"Now that’s interesting," Lieutenant Commander Scotty Tremaine murmured.
"What is?" a soft Grayson accent asked.
The sandy-haired lieutenant commander took his eyes from his display and turned to look at the other officer in the compartment. Commander Solomon Marchant had been the executive officer of the Grayson heavy cruiser Jason Alvarez before they all wound up in Peep hands. Tremaine’s slot as Lady Harrington’s staff electronics officer had brought him into contact with her flagship’s exec on a regular basis, and Tremaine rather liked the black-haired commander. Unlike some of his fellow Graysons, Marchant was singularly free of any special awe for the Royal Manticoran Navy. He respected it, but the RMN had learned just as many lessons, proportionately speaking, from its experience with the GSN, and he knew it. He was also no man to suffer fools lightly, and he could jerk someone up short with the best of them, but he usually assumed you were an adult human being who knew what you were doing until you proved differently.
"I just picked up on something we’ve all overlooked before," Tremaine said, answering the commander’s question. Marchant quirked his right eyebrow, and Tremaine waved a hand at the computer display in front of him. "I should have noticed it sooner, but somehow it went right past me. And Jasper and Anson, I guess."
"So what is it?" Marchant asked with the merest trace of exaggerated patience, and Tremaine hid a mental smile. Everybody was going just a bit stir crazy with so little to do. The classic concept of castaways working diligently—if not desperately—to provide for their continued survival simply didn’t apply here. There was no way they could live off the land anyway, so there was no planting or hunting to do. And given the dire necessity of keeping their presence a secret, any avoidable activity which might attract attention was out of the question. Commodore McKeon’s patrols had explored the surrounding jungle in all directions for a good thirty klicks, but once that was done and the fiberoptic land lines for a net of undetectable remote passive sensors had been emplaced, their people had been told to stay close to home and keep under cover. Which meant that, aside from those fortunate souls like Senior Chief Linda Barstow, who had been Chief of the Bay in Prince Adrian’s Boat Bay Two and had taken over responsibility for maintenance on their shuttles, there was very little to keep a person’s brain working. In fact, commissioned officers were almost begging Barstow to let them help out with the grunt work just to avoid sitting around on their hands.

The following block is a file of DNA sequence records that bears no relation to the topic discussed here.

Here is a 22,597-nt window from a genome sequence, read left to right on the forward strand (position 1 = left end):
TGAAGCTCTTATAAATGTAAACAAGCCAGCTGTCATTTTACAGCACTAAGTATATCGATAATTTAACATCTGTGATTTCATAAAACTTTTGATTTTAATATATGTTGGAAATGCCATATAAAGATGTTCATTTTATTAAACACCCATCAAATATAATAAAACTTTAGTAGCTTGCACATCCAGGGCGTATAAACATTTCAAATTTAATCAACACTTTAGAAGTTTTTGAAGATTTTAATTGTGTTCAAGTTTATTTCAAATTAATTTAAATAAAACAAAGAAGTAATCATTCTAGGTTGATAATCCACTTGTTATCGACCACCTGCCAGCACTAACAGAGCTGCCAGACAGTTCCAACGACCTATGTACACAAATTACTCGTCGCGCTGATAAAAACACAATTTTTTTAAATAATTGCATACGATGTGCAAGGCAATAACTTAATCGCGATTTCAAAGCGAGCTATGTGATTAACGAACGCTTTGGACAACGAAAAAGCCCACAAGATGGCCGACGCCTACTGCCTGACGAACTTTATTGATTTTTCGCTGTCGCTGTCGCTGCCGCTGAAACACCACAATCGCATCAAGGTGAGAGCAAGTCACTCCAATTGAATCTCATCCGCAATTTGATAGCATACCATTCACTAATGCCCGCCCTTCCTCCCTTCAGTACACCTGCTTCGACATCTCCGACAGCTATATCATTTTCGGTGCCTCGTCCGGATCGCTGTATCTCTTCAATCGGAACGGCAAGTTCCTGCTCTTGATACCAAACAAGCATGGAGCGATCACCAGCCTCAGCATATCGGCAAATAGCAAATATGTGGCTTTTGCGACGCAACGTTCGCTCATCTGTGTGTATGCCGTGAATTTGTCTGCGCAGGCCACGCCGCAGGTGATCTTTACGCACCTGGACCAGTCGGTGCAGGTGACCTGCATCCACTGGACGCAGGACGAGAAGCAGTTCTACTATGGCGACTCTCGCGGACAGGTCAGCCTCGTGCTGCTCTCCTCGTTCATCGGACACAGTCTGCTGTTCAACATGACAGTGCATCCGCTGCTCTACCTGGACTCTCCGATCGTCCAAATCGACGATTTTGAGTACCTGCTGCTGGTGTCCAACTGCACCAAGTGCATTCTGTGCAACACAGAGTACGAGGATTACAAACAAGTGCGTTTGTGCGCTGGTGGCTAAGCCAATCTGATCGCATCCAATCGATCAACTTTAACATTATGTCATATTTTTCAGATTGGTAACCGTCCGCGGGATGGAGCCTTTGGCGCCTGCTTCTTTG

Lady Harrington recognized that, and she’d parceled out assignments in an effort to give everyone at least something to do. Some of it might be little better than make-work, but none of the people who had survived to escape from PNS Tepes were idiots, and it couldn’t hurt to have as many intelligent perspectives as possible on the raw data they were managing to acquire in dribs and drabs. Which was how Commander Marchant found himself playing fifth wheel and sounding board for Tremaine’s analysis sessions while Lieutenant Commander Metcalf and Lieutenant Commander DuChene did the same for Mayhew and Lethridge, respectively.
"Well," he said now, "it seems that there’s one prisoner camp here on Alpha that doesn’t have a number." Marchant leaned back in his chair with a questioning expression, and Tremaine smiled at him. "It’s got a name, instead: Camp Inferno. And it’s not exactly prime real estate. As a matter of fact, it’s the only camp on the entire planet that’s located directly on the equator."
"On the—?" Marchant stood and crossed to the map beside Tremaine’s work station to peer at the map he’d called up on his display. "I don’t see it," he said after a moment.
"That’s because this is our original map, and Inferno isn’t on it," Tremaine told him. "When Jasper and I generated the original, we used an old camp survey from Tepes’ files, and this one wasn’t listed. But yesterday Russ pulled a major telemetry download from the weather sats. It included weather maps for Alpha, with the camp sites indicated, including half a dozen that’re new since the file survey we used was last updated. Like these." He tapped a key and new red dots appeared on his display, one of them flashing brightly. "And lo and behold, there was this camp we hadn’t mapped sitting dead center on Alpha where it shouldn’t have been. So when I came on watch this afternoon, I started trying to chase it down. I thought at first that it was just another new camp, but then I found this—" he tapped more keys and the display changed again, transmuting into a terse StateSec internal memo "—in one of Tepes’ secure files on Hades, and it turns out it’s not a new camp at all. The survey just hadn’t mapped it—apparently for security reasons."
"I see." Marchant said, and smothered a smile, for Tremaine had added the last phrase in tones of profound disgust that he understood only too well. None of the Manticoran or Grayson castaways had yet been able to figure out what sort of reasoning (or substitute therefor) StateSec called upon when it decided when it was going to get security conscious and when it wasn’t, but the logic tree involved promised to be twistier than most.
The Grayson officer stooped to look over Tremaine’s shoulder, green eyes flicking over the memo, and then he inhaled sharply.
"I do see," he said in a very different tone. "And I think we should get Lady Harrington and Commodore McKeon in on this ASAP."